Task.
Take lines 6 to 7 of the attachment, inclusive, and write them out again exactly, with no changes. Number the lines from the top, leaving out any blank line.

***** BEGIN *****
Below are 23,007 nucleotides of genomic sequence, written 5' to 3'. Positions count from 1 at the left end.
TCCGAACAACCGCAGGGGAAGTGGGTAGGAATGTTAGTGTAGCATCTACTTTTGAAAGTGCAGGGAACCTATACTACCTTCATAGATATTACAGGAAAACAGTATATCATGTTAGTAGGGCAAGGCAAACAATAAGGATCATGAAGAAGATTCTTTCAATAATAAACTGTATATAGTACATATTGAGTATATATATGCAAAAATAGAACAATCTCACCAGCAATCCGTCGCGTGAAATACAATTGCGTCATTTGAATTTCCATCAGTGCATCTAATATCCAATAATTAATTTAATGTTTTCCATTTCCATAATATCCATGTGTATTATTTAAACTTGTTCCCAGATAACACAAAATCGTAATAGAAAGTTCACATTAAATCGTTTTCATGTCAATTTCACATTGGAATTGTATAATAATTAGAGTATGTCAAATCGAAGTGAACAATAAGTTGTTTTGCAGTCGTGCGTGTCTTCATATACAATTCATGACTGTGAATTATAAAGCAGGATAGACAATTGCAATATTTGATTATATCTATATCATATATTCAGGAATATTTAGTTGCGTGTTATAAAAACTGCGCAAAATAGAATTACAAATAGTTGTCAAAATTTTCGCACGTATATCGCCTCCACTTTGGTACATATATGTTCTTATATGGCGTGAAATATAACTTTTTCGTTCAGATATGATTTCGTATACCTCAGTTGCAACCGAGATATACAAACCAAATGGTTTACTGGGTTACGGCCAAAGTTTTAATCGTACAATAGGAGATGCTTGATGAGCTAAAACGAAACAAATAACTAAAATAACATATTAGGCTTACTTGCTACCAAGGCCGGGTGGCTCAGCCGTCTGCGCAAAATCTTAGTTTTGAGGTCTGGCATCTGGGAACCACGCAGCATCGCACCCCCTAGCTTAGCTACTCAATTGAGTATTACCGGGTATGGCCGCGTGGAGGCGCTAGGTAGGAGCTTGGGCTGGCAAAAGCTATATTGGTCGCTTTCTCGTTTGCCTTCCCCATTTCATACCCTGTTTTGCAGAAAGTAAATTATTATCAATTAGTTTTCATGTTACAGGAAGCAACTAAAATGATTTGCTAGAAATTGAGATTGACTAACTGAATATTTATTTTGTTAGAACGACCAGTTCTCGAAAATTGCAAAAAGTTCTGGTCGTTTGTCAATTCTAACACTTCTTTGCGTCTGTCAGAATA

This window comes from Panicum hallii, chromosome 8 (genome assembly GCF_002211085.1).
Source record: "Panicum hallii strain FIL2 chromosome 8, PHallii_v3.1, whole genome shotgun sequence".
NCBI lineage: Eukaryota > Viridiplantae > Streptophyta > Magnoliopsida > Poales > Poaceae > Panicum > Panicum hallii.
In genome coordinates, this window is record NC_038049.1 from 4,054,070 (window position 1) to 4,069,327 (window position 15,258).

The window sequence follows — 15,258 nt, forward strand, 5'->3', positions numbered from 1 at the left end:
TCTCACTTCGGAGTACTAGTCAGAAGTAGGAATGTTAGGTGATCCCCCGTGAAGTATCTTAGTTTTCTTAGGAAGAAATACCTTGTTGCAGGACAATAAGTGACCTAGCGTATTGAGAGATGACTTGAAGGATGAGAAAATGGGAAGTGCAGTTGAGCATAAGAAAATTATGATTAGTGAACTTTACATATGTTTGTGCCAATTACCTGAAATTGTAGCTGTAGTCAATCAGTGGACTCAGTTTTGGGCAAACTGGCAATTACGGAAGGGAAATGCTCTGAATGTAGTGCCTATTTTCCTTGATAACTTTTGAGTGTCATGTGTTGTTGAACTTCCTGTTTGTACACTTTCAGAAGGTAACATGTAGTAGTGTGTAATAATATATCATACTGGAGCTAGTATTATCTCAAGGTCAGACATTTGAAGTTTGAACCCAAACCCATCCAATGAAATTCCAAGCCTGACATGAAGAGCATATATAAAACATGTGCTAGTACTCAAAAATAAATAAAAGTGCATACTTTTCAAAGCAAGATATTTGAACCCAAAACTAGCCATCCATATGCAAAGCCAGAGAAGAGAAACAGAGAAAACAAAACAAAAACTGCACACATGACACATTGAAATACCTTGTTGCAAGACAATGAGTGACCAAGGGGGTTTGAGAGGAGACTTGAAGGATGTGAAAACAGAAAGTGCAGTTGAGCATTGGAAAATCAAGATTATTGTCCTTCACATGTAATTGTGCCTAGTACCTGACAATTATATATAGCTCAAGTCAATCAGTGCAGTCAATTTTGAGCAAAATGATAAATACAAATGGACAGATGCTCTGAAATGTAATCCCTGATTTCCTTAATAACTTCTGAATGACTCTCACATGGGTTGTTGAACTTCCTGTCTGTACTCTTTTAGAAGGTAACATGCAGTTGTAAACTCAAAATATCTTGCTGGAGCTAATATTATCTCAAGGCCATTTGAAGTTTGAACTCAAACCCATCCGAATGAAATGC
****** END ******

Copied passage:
In genome coordinates, this window is record NC_038049.1 from 4,054,070 (window position 1) to 4,069,327 (window position 15,258).

The window sequence follows — 15,258 nt, forward strand, 5'->3', positions numbered from 1 at the left end: